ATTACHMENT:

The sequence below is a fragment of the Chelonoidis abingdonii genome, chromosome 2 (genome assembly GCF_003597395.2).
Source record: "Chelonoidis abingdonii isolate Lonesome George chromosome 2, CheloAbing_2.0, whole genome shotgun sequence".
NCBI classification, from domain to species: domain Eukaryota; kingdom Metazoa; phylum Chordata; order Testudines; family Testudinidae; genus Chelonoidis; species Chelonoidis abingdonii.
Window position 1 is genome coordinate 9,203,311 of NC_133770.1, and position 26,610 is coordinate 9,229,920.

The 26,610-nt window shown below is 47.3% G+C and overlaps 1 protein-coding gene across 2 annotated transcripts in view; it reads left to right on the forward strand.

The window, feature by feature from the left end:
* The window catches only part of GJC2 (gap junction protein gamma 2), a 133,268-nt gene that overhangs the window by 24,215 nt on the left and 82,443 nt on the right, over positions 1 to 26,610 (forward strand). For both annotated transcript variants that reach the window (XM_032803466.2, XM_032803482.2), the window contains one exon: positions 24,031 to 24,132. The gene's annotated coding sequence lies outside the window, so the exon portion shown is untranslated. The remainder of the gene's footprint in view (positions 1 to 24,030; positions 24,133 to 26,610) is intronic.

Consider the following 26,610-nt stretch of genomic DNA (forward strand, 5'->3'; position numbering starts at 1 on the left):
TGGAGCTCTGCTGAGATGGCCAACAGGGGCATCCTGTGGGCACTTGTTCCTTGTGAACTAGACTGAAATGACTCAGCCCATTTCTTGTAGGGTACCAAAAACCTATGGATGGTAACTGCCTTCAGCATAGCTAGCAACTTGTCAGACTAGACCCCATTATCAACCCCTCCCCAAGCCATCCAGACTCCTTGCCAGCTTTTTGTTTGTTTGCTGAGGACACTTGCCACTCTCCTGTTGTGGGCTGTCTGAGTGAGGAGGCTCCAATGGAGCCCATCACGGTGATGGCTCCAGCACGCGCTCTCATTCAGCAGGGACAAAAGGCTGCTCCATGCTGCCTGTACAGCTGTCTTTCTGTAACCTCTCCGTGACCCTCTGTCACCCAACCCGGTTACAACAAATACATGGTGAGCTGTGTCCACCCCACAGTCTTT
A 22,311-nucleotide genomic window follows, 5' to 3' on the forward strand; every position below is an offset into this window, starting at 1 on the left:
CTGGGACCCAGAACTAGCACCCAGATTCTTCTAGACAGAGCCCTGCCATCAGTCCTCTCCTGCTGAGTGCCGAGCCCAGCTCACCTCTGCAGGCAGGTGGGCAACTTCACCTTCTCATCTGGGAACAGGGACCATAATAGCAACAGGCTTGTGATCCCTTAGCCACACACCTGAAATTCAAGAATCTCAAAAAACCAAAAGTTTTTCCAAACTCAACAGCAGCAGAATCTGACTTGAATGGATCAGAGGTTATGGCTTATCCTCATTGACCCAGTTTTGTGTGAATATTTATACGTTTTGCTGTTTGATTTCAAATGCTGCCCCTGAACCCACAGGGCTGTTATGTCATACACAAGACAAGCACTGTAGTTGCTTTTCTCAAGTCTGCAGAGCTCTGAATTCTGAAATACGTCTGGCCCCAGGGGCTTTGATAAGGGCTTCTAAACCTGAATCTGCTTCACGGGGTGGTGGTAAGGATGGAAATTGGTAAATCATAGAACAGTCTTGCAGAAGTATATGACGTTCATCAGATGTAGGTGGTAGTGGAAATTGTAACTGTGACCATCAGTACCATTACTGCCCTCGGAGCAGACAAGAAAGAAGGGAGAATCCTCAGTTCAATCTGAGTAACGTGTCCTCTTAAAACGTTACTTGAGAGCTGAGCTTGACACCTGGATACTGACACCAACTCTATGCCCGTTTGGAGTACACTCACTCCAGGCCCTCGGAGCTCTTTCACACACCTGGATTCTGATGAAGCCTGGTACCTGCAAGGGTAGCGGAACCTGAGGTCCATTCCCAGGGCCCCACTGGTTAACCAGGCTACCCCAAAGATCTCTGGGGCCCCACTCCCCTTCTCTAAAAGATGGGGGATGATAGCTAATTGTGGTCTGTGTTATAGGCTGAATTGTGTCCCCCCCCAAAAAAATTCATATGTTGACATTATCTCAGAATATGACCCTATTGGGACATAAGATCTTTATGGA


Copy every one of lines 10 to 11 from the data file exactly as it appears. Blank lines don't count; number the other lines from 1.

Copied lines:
A 22,311-nucleotide genomic window follows, 5' to 3' on the forward strand; every position below is an offset into this window, starting at 1 on the left:
CTGGGACCCAGAACTAGCACCCAGATTCTTCTAGACAGAGCCCTGCCATCAGTCCTCTCCTGCTGAGTGCCGAGCCCAGCTCACCTCTGCAGGCAGGTGGGCAACTTCACCTTCTCATCTGGGAACAGGGACCATAATAGCAACAGGCTTGTGATCCCTTAGCCACACACCTGAAATTCAAGAATCTCAAAAAACCAAAAGTTTTTCCAAACTCAACAGCAGCAGAATCTGACTTGAATGGATCAGAGGTTATGGCTTATCCTCATTGACCCAGTTTTGTGTGAATATTTATACGTTTTGCTGTTTGATTTCAAATGCTGCCCCTGAACCCACAGGGCTGTTATGTCATACACAAGACAAGCACTGTAGTTGCTTTTCTCAAGTCTGCAGAGCTCTGAATTCTGAAATACGTCTGGCCCCAGGGGCTTTGATAAGGGCTTCTAAACCTGAATCTGCTTCACGGGGTGGTGGTAAGGATGGAAATTGGTAAATCATAGAACAGTCTTGCAGAAGTATATGACGTTCATCAGATGTAGGTGGTAGTGGAAATTGTAACTGTGACCATCAGTACCATTACTGCCCTCGGAGCAGACAAGAAAGAAGGGAGAATCCTCAGTTCAATCTGAGTAACGTGTCCTCTTAAAACGTTACTTGAGAGCTGAGCTTGACACCTGGATACTGACACCAACTCTATGCCCGTTTGGAGTACACTCACTCCAGGCCCTCGGAGCTCTTTCACACACCTGGATTCTGATGAAGCCTGGTACCTGCAAGGGTAGCGGAACCTGAGGTCCATTCCCAGGGCCCCACTGGTTAACCAGGCTACCCCAAAGATCTCTGGGGCCCCACTCCCCTTCTCTAAAAGATGGGGGATGATAGCTAATTGTGGTCTGTGTTATAGGCTGAATTGTGTCCCCCCCCAAAAAAATTCATATGTTGACATTATCTCAGAATATGACCCTATTGGGACATAAGATCTTTATGGA